Sara Lee turning off ovens in Iowa town

Baker follows through on its threat to unions after much-resented silence

The heartland


More than two months ago, Sara Lee Corp. called in the unions at its bakery in the northeast Iowa town of New Hampton and told them it would close the plant unless the unions came up with "something" to make it change its mind.

The threat drew nationwide attention, mostly for the way Sara Lee handled it.

New Hampton had raised the money to lure Sara Lee to town in 1971. Two years ago, the town and the state government came up with another $1 million package to persuade Sara Lee to stay. At the time, the company indicated that it would be around for at least five more years.

The town felt abused, especially because no Sara Lee executive bothered to call community leaders to tell them what was going on. Kept in the dark, New Hampton could only hope for a reprieve.

But yesterday, Sara Lee lowered the boom. At a 6 a.m. meeting with the union leaders, company executives said the bakery, New Hampton's biggest employer, will close Dec. 31 and its 625 employees will be without jobs.

The unions, which have been working with a Chicago consultant to find a buyer for the bakery, said they still hope another company will take over the plant and preserve at least some of the jobs.

"I think we're going to be successful," said Mary Rosonke, business manager for the New Hampton local of the Bakery, Confectionery and Tobacco Workers union. "We've got two good prospects."

"We'd consider any viable offer," said Sara Lee spokeswoman Janice Hayes Kyser.

David Pfleger, the Chicago consultant, said the announcement "didn't change very much. I talked Tuesday with Jack Shewmaker [the Sara Lee Bakery senior vice president overseeing the shutdown], and he said the announcement was coming, but they'd still consider any offers that other parties might make."

"At this point, we don't have anybody saying that they'll put cash on the table," Pfleger said. "There comes a point where it's no longer practical [to keep seeking a buyer], but this week isn't it."

Sara Lee, which has been cutting back manufacturing operations to focus on marketing, said it plans to move most of its New Hampton operations to its nonunion bakery in Tarboro, N.C., with some production also going to Traverse City, Mich.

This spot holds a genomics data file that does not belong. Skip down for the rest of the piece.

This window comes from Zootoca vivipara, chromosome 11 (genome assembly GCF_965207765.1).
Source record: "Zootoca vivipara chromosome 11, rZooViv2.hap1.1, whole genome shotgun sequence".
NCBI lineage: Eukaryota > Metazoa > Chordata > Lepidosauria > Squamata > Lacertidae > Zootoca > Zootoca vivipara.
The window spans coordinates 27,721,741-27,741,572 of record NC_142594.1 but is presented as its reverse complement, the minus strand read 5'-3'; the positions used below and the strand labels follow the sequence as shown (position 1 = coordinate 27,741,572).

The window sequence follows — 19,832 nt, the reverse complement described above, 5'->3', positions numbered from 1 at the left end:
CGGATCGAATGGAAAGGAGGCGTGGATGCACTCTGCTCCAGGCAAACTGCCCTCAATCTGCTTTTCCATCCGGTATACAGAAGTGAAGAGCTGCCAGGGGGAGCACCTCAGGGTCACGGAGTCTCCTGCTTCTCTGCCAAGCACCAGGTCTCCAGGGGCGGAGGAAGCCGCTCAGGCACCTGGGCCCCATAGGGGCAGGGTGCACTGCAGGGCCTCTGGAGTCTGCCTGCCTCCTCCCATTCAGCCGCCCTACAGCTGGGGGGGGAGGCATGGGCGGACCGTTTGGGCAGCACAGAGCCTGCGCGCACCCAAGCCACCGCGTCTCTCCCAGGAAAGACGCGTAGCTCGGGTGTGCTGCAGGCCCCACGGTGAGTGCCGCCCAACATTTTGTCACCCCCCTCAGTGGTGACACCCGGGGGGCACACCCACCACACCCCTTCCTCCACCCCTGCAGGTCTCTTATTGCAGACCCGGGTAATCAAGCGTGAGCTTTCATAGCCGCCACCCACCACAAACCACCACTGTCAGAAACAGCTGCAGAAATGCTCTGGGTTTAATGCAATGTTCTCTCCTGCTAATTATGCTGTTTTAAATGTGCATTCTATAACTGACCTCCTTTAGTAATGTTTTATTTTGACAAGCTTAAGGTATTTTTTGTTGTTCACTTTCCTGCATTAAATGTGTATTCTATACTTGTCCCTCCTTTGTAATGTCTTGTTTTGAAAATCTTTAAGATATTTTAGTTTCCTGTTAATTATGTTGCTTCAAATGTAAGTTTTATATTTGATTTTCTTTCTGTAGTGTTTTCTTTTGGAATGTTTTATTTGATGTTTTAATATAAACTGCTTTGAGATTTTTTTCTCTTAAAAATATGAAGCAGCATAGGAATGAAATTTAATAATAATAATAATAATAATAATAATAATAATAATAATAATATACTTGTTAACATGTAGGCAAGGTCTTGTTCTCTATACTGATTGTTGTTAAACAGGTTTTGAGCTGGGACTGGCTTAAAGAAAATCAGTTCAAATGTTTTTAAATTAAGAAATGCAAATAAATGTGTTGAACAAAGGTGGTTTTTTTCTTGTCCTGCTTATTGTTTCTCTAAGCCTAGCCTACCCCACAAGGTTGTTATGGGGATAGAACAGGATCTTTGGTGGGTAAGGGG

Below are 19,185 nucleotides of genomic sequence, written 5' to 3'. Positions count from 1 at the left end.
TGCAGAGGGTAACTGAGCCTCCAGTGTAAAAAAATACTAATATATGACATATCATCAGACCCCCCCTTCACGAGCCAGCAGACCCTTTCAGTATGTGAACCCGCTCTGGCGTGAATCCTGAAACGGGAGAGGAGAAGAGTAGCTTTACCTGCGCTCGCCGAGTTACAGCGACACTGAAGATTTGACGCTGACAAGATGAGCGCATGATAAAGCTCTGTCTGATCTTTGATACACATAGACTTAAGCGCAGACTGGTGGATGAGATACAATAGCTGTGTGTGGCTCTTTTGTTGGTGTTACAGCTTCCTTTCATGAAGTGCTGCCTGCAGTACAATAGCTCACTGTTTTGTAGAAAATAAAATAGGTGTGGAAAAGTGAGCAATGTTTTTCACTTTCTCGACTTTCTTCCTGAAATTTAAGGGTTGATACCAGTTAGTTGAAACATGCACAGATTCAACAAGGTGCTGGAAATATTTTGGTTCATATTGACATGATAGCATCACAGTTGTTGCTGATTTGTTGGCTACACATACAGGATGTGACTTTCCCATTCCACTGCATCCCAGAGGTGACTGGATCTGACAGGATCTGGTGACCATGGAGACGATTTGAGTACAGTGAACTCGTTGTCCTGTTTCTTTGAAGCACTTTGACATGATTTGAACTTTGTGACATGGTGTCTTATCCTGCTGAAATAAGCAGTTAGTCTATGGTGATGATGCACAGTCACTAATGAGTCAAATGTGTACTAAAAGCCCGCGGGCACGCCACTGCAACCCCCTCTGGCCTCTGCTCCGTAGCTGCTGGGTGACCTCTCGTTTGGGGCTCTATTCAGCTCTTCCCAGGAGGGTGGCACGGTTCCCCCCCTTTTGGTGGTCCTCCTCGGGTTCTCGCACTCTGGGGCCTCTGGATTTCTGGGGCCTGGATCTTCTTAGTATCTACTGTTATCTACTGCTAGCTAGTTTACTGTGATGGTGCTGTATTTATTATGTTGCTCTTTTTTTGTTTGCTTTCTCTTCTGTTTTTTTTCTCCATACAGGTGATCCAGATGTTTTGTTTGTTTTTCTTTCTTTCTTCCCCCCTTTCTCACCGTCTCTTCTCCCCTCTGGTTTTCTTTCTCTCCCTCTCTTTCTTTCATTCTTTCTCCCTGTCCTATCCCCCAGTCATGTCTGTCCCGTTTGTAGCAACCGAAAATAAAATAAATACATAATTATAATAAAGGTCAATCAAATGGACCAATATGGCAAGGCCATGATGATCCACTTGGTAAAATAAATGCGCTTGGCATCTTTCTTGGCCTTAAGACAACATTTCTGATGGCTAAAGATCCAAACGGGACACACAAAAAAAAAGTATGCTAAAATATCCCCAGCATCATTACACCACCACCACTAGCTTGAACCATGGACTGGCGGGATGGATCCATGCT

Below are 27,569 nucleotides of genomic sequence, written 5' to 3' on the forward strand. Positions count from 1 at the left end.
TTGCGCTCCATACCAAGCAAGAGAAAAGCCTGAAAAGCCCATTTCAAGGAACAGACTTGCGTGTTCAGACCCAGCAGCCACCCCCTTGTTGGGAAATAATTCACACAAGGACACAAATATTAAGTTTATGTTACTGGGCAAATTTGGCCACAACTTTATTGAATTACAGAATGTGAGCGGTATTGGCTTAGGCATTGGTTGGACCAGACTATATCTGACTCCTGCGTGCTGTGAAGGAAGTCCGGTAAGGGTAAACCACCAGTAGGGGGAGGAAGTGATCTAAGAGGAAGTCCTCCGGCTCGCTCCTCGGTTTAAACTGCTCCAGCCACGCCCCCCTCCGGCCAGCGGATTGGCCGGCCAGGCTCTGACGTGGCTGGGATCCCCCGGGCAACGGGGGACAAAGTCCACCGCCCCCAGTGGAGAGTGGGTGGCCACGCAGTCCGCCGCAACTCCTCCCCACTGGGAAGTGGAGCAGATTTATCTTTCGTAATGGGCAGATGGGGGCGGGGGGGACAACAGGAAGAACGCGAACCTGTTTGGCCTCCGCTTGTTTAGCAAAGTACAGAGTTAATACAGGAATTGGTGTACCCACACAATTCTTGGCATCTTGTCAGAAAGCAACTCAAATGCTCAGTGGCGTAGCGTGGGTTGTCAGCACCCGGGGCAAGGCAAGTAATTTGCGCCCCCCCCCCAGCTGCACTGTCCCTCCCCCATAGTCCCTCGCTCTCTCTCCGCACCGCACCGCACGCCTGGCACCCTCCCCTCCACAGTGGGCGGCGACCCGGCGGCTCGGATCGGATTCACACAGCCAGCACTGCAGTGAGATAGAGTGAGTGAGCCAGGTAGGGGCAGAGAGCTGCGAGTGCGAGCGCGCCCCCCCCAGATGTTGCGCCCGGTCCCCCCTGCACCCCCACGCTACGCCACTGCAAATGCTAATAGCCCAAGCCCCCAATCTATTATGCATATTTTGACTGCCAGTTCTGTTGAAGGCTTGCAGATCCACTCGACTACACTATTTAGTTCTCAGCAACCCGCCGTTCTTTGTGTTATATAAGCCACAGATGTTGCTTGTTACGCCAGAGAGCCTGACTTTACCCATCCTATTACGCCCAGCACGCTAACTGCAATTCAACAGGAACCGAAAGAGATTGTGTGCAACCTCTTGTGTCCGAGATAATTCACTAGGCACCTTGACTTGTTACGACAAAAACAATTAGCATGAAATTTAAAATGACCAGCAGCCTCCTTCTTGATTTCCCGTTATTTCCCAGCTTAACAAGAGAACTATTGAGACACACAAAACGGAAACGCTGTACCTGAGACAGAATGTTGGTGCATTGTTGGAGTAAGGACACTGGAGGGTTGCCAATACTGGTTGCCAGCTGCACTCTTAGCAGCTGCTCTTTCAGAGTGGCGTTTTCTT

"We explored several alternatives to the closure of the facility, and extended our deadline to consider still others," Shewmaker's announcement said, "but none could match the financial and strategic advantages of consolidating our operation in other existing Sara Lee plants."

Shewmaker repeated publicly what he had told the unions privately, that "the bakery industry is a mature business in a very competitive marketplace."

Union officials say that is a code phrase for Sara Lee's failure to sell the croissants, Bavarian pastries and cheesecakes that they make.

At the first meeting with the unions on April 29, Sara Lee said it would announce the closing within 30 days unless the unions found something that could keep it open, Rosonke said.

That deadline was extended, first for a week, then for another month, under political pressure, including an approach from Sen. Charles E. Grassley, an Iowa Republican, to Sara Lee Chairman John H. Bryan.

For the two months after the threat to close the plant, Sara Lee executives never called or wrote to New Hampton officials, a slight that the town resented. Herman Meyer, the town's economic development director, said he received a call "from corporate" within two hours after yesterday's announcement, and he and other community leaders are meeting with Sara Lee executives.

"We have a right to that," Meyer said. "We want to sell that building."

Sara Lee and the unions have negotiated a severance package, but Rosonke said "it's more of a stay pay than a severance pay."

She explained that employees will be paid the equivalent of up to 1,000 hours of work, but only if they stay until Dec. 31, which hampers their ability to take any new jobs that may open up.

"Sara Lee is hoping to keep the people until the end," Rosonke said. "Is this good for people? No."

The $1 million package that New Hampton and the state gave Sara Lee two years ago included $800,000 in forgivable loans.

Kyser, the spokeswoman, said Sara Lee knows these loans now must be paid back, with 6 percent interest.

"We have every intention of fulfilling our obligations," she said.

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